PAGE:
Take Credit for Your Retirement

Retirement savings makes sense for the future but there are also some tax benefits that help along the way. Particularly a retirement savings credit of up to $2,000 if you contribute to a 401(k) or IRA.

Here are a few things to be aware of regarding the Saver’s Credit:

1. The Saver’s Credit is formally known as the Retirement Savings Contribution Credit. The credit can be worth up to $2,000 for married couples filing a joint return or $1,000 for single taxpayers. It reduces the amount of tax you owe but is not a “refundable” credit so if the credit is greater than the amount of tax you owe, you can’t get a refund for the unused portion of the credit.

2. Your filing status and the amount of your income affect whether you are eligible for the credit. You may be eligible for the credit on your 2012 tax return if your filing status and income are:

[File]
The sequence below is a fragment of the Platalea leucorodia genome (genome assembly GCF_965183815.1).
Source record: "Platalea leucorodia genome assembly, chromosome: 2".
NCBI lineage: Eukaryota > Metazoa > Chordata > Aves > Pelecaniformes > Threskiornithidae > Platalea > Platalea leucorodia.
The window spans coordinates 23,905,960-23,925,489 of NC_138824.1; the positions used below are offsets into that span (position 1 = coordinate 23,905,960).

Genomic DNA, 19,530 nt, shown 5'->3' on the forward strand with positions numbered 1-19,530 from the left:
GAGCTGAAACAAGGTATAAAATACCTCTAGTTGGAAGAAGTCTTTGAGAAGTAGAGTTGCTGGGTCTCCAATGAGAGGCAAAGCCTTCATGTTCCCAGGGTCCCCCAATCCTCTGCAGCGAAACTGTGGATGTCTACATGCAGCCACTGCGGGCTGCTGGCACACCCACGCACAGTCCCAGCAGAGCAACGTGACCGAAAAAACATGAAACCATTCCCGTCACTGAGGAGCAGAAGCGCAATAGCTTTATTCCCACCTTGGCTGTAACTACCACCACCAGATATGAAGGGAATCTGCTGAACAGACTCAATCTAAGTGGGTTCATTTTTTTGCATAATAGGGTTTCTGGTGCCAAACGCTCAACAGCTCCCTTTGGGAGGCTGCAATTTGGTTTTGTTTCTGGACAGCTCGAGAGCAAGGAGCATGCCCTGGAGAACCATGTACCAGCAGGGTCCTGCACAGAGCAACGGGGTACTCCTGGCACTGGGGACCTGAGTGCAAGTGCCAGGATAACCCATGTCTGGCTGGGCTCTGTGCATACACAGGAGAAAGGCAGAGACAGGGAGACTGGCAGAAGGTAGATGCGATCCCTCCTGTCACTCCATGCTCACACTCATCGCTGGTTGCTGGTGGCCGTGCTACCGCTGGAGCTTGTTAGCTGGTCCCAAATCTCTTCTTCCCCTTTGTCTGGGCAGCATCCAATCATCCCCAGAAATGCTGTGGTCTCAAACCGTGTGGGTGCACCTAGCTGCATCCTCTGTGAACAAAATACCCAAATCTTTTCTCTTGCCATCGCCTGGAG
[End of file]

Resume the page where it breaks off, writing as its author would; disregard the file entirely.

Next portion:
• Single, married filing separately or qualifying widow or widower, with income up to $28,750
• Head of Household with income up to $43,125
• Married Filing Jointly, with income up to $57,500

3. You must be at least 18 years of age to be eligible. You also cannot have been a full-time student in 2012 or be claimed as a dependent on someone else’s tax return.

4. You must contribute to a qualified retirement plan by the due date of your tax return in order to claim the credit. The due date for most people is April 15.

5. The credit is claimed on IRS Form 8880, Credit for Qualified Retirement Savings Contributions and is submitted as part of your federal return.

6. Depending on your income, you may be eligible for other tax benefits if you contribute to a retirement plan. For example, you may be able to deduct all or part of your contributions to a traditional IRA.

For more information on the Saver’s Credit contact us at (480) 888-7111 or see IRS Publication 590, Individual Retirement Arrangements. Also see Publication 4703, Retirement Savings Contributions Credit, and Form 8880. They are available at IRS.gov or by calling 800-TAX-FORM (800-829-3676).

By: Evan A. Nielsen, Esq. (Licensed in California)